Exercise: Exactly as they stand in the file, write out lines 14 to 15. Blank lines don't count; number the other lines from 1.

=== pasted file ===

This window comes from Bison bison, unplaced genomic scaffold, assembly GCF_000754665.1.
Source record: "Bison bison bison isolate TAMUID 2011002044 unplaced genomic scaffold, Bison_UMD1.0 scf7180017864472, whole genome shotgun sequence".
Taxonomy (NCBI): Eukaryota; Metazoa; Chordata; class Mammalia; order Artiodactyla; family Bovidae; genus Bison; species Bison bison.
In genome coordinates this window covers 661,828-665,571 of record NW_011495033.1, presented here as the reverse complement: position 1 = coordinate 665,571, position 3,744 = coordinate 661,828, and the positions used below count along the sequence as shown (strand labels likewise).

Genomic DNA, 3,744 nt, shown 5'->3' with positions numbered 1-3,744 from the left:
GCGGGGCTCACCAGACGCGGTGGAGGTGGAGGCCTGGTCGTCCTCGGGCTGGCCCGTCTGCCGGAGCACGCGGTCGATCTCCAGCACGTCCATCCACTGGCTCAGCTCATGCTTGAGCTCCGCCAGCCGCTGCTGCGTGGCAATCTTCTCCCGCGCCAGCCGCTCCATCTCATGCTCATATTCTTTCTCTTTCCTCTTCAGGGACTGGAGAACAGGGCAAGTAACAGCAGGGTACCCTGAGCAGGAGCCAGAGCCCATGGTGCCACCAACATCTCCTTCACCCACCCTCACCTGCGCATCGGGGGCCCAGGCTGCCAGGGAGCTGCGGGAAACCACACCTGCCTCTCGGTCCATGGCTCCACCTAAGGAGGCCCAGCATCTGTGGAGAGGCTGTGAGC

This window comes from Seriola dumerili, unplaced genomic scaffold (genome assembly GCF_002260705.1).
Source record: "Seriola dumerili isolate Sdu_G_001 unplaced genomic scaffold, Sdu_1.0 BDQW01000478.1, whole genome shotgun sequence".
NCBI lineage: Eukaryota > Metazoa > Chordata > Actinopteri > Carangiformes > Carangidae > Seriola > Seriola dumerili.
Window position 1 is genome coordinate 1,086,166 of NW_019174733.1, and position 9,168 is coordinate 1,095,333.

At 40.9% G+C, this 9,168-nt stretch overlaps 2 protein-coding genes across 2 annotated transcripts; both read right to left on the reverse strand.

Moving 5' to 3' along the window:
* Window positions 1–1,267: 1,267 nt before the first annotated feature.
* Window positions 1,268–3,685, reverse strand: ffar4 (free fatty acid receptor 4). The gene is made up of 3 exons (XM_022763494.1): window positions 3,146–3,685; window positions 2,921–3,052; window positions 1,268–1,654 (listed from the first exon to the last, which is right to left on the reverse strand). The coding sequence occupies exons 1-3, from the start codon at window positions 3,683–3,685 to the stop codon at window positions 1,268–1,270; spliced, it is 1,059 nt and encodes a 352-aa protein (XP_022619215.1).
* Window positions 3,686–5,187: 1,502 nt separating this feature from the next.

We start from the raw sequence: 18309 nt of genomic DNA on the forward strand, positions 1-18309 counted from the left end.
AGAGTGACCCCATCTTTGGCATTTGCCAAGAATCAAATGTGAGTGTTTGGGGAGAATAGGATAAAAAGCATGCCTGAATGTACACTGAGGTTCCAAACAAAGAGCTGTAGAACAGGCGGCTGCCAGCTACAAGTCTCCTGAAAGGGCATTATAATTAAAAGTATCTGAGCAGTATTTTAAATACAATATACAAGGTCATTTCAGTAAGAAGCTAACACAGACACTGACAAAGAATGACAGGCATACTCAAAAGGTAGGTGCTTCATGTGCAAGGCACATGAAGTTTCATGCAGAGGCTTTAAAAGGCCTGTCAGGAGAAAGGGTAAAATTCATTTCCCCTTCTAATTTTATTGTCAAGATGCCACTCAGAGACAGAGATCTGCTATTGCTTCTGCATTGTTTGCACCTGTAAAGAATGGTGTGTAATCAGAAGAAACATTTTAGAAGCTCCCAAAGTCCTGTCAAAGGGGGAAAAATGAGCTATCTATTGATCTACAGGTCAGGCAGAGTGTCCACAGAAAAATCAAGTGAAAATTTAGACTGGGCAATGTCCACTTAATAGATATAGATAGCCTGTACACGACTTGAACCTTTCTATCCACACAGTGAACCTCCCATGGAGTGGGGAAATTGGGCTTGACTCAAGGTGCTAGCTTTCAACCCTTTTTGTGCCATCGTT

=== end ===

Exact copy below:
* Window positions 1,268–3,685, reverse strand: ffar4 (free fatty acid receptor 4). The gene is made up of 3 exons (XM_022763494.1): window positions 3,146–3,685; window positions 2,921–3,052; window positions 1,268–1,654 (listed from the first exon to the last, which is right to left on the reverse strand). The coding sequence occupies exons 1-3, from the start codon at window positions 3,683–3,685 to the stop codon at window positions 1,268–1,270; spliced, it is 1,059 nt and encodes a 352-aa protein (XP_022619215.1).
* Window positions 3,686–5,187: 1,502 nt separating this feature from the next.